Results: PARIS PAVILION: The Art of Peace’ competition

We are proud to present the Winners and Honorable Mentions for ‘PARIS PAVILION: The Art of Peace’ competition. The competition received an overwhelming 324 registrations from all around the world and was a great hit among students and architects alike. The competition demanded a stimulating and exciting approach towards the design of a peace pavilion in the wake of recent attacks in Paris. The proposals were a beaming example of innovation and fulfilled our expectations from an ideas’ competition. All the participants’ have shown a breathtaking level of creativity and extraordinary approaches in designing a peace pavilion. All the top 50 proposals are up for viewing on the website and will be put up shortly on our social media pages and all other media houses partnered by us.

1st prize
Moussa Belkacem (France)
présentation concourpng essai
This project is a very poetic and symbolic answer to the brief. We are very sensible to the minimal use of material to create a real effect based on the perception of the surrounding and fading of chaos. It also shows a good understanding of the Parisian practice of Champ de Mars for picnic and reunion. From the bottom of the hole to the top of the side hill the perception of the visitor will manage to create the feeling of an invisible boundary. This approach is a meaningful and right intervention to create a pavilion mixing the visible and the invisible evolving from the dark time of pain to the bright time of peace and hope.
-Raphael Bouchemousse
I found this proposal was ingeniously simple, making a gentle, peaceful mark on the site. Although the design is focused on ‘landscape intervention’ rather than ‘architecture intervention’ it feels appropriate. The detail will be important, I don’t understand how the chalk will be supplied, presented and controlled, however the proposal does in my view really follow the brief and focuses on an unconvoluted interpretation of it.
-Adrian Welch

2nd prize
Hankang Jin & Dinullah Bayu Ibrahim (Italy)

This project is a right and complete answer to the brief. We are very sensible to the interpretation and formal result of the sanctuary and chaos concept. The architectural object becomes an experience where a protection nest emerges inside of the surrounding chaos. The path of the visitor offers a succession of intense moment animated by different perceptions of strong simples (Tree, Sky, surrounding landscape…). This approach is a rich answer that explores the symbolism and duality with architecture.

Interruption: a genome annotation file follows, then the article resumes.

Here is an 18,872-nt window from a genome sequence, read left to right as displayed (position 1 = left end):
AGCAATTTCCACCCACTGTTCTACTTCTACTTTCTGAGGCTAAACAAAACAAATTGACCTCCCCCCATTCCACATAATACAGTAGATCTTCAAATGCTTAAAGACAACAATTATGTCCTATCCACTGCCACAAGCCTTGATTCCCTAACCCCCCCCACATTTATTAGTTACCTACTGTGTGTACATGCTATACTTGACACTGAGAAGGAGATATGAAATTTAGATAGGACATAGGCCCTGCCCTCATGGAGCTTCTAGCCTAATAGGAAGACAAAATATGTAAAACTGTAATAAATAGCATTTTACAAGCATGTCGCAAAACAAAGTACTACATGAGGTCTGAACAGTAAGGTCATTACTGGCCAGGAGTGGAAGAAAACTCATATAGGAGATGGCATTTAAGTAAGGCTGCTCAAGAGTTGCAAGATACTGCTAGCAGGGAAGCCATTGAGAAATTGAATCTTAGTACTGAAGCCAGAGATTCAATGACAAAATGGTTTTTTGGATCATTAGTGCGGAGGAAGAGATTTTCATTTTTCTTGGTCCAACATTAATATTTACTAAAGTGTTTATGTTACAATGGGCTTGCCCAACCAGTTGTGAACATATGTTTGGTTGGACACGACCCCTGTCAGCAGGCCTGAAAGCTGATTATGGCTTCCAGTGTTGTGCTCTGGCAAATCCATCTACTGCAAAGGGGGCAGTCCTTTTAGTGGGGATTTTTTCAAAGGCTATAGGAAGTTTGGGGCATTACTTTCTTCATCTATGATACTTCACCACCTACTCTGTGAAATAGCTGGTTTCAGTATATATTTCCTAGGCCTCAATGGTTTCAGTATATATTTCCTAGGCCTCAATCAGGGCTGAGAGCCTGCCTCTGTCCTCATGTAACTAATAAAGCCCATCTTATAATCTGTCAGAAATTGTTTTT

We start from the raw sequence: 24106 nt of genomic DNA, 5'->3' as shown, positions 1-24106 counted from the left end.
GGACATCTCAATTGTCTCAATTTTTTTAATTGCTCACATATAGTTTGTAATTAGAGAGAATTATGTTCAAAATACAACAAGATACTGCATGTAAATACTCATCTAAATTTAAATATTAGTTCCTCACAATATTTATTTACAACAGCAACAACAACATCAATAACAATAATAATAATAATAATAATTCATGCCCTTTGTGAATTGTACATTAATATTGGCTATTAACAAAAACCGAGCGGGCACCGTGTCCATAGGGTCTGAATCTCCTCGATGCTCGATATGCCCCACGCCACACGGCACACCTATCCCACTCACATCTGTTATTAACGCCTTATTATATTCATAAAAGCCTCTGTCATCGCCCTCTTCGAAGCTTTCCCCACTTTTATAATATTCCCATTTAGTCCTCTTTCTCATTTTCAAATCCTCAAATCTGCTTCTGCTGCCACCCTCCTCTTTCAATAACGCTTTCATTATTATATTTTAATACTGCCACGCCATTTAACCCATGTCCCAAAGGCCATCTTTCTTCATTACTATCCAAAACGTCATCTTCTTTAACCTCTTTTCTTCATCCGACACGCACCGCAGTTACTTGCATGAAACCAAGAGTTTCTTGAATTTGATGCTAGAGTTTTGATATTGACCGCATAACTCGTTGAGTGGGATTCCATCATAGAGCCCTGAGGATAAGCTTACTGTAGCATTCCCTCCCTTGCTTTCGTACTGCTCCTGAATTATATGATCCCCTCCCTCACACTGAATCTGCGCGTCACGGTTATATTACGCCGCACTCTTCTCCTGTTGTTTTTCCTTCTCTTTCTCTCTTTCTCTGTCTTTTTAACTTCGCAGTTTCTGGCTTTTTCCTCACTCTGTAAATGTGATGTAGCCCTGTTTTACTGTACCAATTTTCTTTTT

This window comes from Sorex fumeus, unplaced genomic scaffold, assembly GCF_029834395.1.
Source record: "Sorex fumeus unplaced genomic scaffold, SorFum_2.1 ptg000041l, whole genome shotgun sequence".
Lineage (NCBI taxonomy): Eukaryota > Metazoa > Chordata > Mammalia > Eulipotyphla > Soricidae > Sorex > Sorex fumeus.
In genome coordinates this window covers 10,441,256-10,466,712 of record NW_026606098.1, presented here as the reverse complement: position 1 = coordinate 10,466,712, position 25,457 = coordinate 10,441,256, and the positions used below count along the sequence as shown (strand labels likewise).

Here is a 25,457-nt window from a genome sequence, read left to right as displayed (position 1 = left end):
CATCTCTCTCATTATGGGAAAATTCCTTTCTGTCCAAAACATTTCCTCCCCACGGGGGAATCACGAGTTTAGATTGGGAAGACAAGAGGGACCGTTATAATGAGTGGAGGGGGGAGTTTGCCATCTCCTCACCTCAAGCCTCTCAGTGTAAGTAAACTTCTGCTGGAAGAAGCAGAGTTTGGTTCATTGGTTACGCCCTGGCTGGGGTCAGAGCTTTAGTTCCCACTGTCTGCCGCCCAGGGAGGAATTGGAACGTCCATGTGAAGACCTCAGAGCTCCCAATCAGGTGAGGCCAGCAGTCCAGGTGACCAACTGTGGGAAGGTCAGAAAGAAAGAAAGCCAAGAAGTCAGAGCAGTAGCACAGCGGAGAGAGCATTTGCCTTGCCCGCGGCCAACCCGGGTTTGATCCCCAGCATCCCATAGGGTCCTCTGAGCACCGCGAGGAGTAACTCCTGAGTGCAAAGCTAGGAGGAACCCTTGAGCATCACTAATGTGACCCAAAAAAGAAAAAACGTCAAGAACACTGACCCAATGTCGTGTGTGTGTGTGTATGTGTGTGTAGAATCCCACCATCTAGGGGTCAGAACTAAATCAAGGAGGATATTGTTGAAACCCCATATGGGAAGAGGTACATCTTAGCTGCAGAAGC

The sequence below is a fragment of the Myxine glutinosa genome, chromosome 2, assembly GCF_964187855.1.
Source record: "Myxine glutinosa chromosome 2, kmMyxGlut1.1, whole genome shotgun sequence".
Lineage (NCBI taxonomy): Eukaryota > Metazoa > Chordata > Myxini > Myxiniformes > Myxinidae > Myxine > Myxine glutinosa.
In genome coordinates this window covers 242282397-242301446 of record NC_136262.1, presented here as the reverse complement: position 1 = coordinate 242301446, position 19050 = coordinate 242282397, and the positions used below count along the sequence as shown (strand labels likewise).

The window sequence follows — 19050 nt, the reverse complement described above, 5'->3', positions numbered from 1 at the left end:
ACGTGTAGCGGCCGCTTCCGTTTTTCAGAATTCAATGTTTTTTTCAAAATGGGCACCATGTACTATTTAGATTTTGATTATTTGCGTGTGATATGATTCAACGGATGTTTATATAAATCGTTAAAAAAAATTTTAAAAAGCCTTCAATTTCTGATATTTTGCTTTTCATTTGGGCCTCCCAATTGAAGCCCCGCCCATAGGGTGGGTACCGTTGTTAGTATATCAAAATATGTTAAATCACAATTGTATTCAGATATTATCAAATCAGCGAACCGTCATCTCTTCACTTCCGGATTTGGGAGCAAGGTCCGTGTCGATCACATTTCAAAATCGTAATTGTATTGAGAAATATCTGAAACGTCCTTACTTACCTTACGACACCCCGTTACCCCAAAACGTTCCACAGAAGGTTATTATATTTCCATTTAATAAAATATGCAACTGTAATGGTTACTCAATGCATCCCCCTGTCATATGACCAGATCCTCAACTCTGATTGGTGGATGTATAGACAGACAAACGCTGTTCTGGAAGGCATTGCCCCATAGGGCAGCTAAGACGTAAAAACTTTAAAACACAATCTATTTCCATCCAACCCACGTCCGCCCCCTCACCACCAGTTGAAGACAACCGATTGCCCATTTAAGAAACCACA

-Raphael Bouchemousse

I enjoyed this proposal but found the chaos/peace analogy too literal. I also have concerns about the architectural merit of the representation of chaos in the angular elements out with the dome. However the focus on nature, a tree, is positive, as nature can assist humanity to focus on macro issues instead of micro divisive issues. A key issue will be what kind of tree, how large and how it would be maintained and protected. The exterior isn’t as inviting as the other two proposals and in some weather conditions and lighting might seem rather off-putting and bleak.
-Adrian Welch

3rd prize
Yang Fei & Weizhe Gao (China)

paris_3This proposal is a little more complex and involves more than one architectural idea, a series of forms and spaces intended to focus visitors’ minds on peace and conflict resolution in the world. I liked the simple strong mirrored form set within a recessed square. The architectural promenade is enticing, the ramp, reflective pool and ‘bridge’ are good devices that have been used down the ages in successful public realm designs.
-Adrian Welch

This project is a very sensitive and meaningful answer to the brief. We are very sensible to the understanding of the site spirit and integration into the Champs de Mars & Parisian landscape. The project ambition mixing the duty of memory and the hope for peace in a healing process will make the pavilion evolve in an original approach full of meaning and symbolic. The approach is creative, poetic, and will create a strong interaction with the visitor.
-Raphael Bouchemousse

Go to the results page

Date: July 23, 2016